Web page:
The latest celebrity to fan the flames of the Mommy Wars is famed feminist Erica Jong, who wrote an article in the Wall Street Journal this weekend saying that Attachment Parenting amounts to "a prison for mothers," representing "as much of a backlash against women's freedom as the right-to-life movement."
Katie Allison Granju, who blogs at MamaPundit and is the author of Attachment Parenting: Instinctive Care for Your Baby and Young Child, fired back in a guest post at The New York Times' Motherlode blog, suggesting that Jong "quit blaming mothers for the things the feminist movement has yet left undone."
And the rest of us, feminists or not, are caught in the crossfire -- again. Instead of simply agreeing that what works for one family might not work for another, we're back to slinging barbs about blame.
As in so many other aspects of the Mommy Wars stay-at-home vs. work-out-of-the-home, bottle vs. breast, single parent vs. married parent, one child vs. many, bio-mom vs. stepmom -- this "attachment parenting is evil" issue is as much about ego and insecurity as anything else. As women, we tend to tear one another down for not validating our own choices, making ourselves feel superior at someone else's expense. Sometimes, it's unconcious. Sometimes, it's right there in black and white.
"It seems we have devised a new torture for mothers -- a set of expectations that makes them feel inadequate no matter how passionately they attend to their children," Jong writes in her WSJ article before ironically going on to make readers feel inadequate for not doing what she does. "[Attachment Parenting] certainly serves to keep mothers and fathers out of the political process," she writes. "If you are busy raising children without societal help and trying to earn a living during a recession, you don't have much time to question and change the world that you and your children inhabit."
The main thing that Jong's essay seems to overlook is the fact that, if you're choosing Attachment Parenting because you feel it's what's best for you and your child, then it doesn't feel like prison -- it feels satisfying. The idea of it being restrictive and/or detrimental to a woman's well-being depends on whether the woman is practicing Attachment Parenting because she wants to, or because she thinks she should do it, or that she has to do it, and doesn't want to.
Comparing our parenting choices to those of celebrities (who, it's probably safe to say, have many more resources than we do) just feeds our insecurities -- and there lies madness.
Here's where I stand: I consider myself a feminist by default (that might be a generational thing; I certainly haven't faced anything like what Jong did when she was my age). I think there's a difference between helicopter parenting and attachment parenting. And I think that if co-sleeping and baby-wearing -- or cry-it-out sleep training and stroller-pushing -- work for you and your kid(s), you should go for it.
Did you read either Jong's or Granju's essays? What do you think?
I think Jong's article is bold and opinionated, and while all of her statements aren't resonant for me, I don't think her stance is to bash attachment parenting as an idea but rather as and IDEAL. She makes some sound points and often brings up the epidemic of mother guilt from all angles - we have all experienced it. In the end she writes "We need to be released from guilt about our children, not further bound by it. We need someone to say: Do the best you can. There are no rules." It seems she isn't judging any one choice, she is judging the media/celebrity spin on myopic focus on kids. She is judging those who would judge mothers for their choices. I breast fed two kids (a total of 5 years), co-slept, and worked full time - it was right for me and hard all the same. Now...I am working hard on my profession while integrating with community, encouraging play and down time...AND I am taking care of me. In a way, I guess I do that for them too!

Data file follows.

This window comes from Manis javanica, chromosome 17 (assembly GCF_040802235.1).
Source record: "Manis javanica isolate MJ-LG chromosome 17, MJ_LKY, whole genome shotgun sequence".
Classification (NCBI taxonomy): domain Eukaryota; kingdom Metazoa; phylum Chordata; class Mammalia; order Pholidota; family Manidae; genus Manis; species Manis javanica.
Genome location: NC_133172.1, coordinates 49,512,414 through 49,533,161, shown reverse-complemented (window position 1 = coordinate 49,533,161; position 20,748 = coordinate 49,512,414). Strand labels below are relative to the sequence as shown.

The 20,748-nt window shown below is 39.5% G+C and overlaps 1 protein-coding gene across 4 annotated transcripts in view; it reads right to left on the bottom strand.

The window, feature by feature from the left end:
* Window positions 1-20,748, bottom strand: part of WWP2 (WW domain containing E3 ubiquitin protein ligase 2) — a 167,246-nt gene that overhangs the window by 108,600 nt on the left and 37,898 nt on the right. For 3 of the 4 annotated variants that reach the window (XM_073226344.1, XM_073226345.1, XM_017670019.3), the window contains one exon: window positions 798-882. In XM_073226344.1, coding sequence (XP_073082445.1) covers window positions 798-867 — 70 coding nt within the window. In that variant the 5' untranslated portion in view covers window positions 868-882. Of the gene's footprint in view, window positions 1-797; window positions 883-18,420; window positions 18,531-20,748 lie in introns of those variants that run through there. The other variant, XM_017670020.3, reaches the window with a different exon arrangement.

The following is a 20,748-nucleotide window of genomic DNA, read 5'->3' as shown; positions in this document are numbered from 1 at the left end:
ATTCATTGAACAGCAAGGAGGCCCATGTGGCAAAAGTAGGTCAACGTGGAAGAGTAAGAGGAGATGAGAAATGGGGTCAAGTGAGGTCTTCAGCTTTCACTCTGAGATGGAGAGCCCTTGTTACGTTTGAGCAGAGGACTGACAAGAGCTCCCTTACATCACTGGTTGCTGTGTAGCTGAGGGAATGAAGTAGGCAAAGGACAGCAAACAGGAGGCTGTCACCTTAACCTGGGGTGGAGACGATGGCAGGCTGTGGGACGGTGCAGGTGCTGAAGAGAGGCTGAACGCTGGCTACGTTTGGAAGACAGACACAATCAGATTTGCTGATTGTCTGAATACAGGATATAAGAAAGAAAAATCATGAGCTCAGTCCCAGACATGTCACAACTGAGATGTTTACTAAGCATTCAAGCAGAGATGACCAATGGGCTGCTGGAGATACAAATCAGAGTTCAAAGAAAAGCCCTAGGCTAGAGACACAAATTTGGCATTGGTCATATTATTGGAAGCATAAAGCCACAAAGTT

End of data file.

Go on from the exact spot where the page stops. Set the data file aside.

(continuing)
I agree wholeheartedly with Granju's essay. Jong sounds a bit off her rails in her essay. What is her point? It's been a long time since I've read a Dr. Sears book cover to cover but my takeaway on attachment parenting was NOT that we need to cocoon ourselves and our babies and shut out the outside world indefinitely and never partake in society again, as Jong seems to suggest. As a young, single mom I didn't go into parenting with a set agenda but I did know that I wanted to breastfeed and use cloth diapers, for the sake of my wallet more than anything else. Other than that, I tried a lot of different things and the one "style" that really resonated with me was attachment parenting. It validated that what I was feeling guilty about doing - wearing my baby in a sling, sleeping with him, nursing him at night, following his own natural schedule and feeding on demand instead of "training" him to a sleep/feed schedule - was not only OK but actually quite good. I have always worked full-time, putting my kids in a combo of daycare and grandma care, and attachment parenting has worked for us with all three of my children. And yes, perhaps I am guilty of "green" parenting as well, what with my homemade baby food and cloth diapers and natural cleaning products as well (which are all wallet-friendly). Like Granju, I am politically and socially active BECAUSE I'm a parent. Jong sounds really angry and out of touch in her article. There's nothing detrimental about attachment parenting - if it's a good fit for a family's style and situation, great. And if not, that's OK too.
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